Influence of basement rocks on fluid evolution during multiphase deformation: the example of the Estamariu thrust in the Pyrenean Axial Zone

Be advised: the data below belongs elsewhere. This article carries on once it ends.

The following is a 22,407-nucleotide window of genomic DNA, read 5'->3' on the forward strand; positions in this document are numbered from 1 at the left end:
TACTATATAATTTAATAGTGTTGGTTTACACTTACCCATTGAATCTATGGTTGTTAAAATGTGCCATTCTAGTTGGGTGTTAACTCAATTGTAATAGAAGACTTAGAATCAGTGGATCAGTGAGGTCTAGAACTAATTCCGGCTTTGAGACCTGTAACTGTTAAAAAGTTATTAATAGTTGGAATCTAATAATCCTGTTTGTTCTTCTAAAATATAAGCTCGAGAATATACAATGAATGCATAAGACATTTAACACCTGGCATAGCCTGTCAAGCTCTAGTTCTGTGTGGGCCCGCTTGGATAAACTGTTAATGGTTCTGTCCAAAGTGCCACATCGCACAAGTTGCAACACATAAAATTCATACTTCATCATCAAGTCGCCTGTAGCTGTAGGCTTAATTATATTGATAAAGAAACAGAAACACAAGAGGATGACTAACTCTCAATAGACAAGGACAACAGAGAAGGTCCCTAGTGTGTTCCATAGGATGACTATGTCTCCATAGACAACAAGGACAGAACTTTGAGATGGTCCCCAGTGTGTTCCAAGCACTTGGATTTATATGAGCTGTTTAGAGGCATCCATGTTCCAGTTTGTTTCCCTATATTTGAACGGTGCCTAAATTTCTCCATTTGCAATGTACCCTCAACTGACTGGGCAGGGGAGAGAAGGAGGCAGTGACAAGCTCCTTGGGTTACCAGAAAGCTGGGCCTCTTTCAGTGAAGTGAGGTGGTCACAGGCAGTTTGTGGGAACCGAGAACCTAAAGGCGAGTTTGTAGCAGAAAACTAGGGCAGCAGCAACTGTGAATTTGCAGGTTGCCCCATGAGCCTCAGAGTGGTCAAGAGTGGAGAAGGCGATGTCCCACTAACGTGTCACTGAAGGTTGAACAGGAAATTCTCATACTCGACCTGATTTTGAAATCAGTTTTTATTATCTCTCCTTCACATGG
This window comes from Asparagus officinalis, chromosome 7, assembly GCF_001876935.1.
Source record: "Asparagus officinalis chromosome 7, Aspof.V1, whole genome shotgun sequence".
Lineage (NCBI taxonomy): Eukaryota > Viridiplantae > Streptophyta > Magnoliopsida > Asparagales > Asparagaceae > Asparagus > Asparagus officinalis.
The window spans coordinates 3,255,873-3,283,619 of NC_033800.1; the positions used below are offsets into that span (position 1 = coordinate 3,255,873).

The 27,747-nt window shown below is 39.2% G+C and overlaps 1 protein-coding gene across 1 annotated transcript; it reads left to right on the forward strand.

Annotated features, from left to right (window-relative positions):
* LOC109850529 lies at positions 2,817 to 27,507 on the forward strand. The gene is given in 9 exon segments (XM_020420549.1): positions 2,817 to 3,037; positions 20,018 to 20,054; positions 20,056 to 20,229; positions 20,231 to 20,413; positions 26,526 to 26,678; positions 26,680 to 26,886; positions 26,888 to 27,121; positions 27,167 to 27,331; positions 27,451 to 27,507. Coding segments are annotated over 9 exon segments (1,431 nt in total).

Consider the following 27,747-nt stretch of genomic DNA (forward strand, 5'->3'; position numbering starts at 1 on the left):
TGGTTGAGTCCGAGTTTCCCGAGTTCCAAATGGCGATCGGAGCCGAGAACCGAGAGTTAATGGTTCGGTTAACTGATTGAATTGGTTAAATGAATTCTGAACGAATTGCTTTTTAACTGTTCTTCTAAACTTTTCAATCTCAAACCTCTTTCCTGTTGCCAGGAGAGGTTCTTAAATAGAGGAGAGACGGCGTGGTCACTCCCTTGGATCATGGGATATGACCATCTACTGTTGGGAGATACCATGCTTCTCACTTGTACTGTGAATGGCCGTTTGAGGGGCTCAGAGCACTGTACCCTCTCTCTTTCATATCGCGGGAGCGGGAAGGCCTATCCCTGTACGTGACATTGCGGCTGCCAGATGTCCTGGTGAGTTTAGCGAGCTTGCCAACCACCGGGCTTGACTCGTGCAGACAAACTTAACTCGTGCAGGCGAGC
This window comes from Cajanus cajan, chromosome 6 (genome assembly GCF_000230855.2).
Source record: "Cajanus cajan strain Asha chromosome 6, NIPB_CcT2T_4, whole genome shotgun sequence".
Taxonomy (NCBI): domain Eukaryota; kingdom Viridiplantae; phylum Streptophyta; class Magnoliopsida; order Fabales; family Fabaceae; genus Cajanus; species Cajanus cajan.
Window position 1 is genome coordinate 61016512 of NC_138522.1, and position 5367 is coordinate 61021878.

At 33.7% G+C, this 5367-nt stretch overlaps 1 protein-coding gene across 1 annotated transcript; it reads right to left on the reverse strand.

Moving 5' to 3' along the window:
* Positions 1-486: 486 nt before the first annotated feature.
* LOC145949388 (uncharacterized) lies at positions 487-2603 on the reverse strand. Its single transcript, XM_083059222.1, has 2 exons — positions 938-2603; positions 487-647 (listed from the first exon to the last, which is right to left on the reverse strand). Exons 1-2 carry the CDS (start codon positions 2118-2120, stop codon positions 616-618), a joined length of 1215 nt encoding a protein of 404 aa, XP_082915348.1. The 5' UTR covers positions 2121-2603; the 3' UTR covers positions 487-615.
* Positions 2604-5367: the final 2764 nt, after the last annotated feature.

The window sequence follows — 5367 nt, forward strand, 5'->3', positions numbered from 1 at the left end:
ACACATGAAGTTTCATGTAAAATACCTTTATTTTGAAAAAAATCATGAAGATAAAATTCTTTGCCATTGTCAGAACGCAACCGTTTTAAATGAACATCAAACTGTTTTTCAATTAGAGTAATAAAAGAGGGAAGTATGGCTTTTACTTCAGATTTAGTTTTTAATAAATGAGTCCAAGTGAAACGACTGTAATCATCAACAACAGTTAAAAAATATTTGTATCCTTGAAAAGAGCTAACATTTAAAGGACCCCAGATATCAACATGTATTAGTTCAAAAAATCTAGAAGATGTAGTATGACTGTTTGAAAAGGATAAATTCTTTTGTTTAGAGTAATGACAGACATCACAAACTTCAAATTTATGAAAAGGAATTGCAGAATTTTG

Calcite veins precipitated in the Estamariu thrust during two tectonic events are studied in order to (i) decipher the temporal and spatial relationships between deformation and fluid migration in a long-lived thrust and (ii) determine the influence of basement rocks on the fluid chemistry during deformation. Structural and petrological observations constrain the relative timing of fluid migration and vein formation, whilst geochemical analyses (δ13C, δ18O, 87Sr∕86Sr, clumped isotope thermometry, and elemental composition) applied to the related calcite cements and host rocks indicate the fluid origin, pathways, and extent of fluid–rock interaction. The first tectonic event, recorded by calcite cements Cc1a and Cc2, is attributed to the Alpine reactivation of the Estamariu thrust. Analytical data indicate that these cements precipitated from heated meteoric fluids (temperatures in the range of 50 to 100 ∘C) that had interacted with basement rocks (87Sr∕86Sr > 0.71) before upflowing through the thrust zone. The second tectonic event, attributed to the Neogene extension, is characterized by the reactivation of the Estamariu thrust and the formation of normal faults and shear fractures sealed by calcite cements Cc3, Cc4, and Cc5. Analytical data indicate that cements Cc3 and Cc4 precipitated from hydrothermal fluids (temperatures between 130 and 210 ∘C and between 100 and 170 ∘C, respectively) that had interacted with basement rocks (87Sr∕86Sr > 0.71) and been expelled through fault zones during deformation. In contrast, cement Cc5 probably precipitated from meteoric waters that likely percolated from the surface through small shear …

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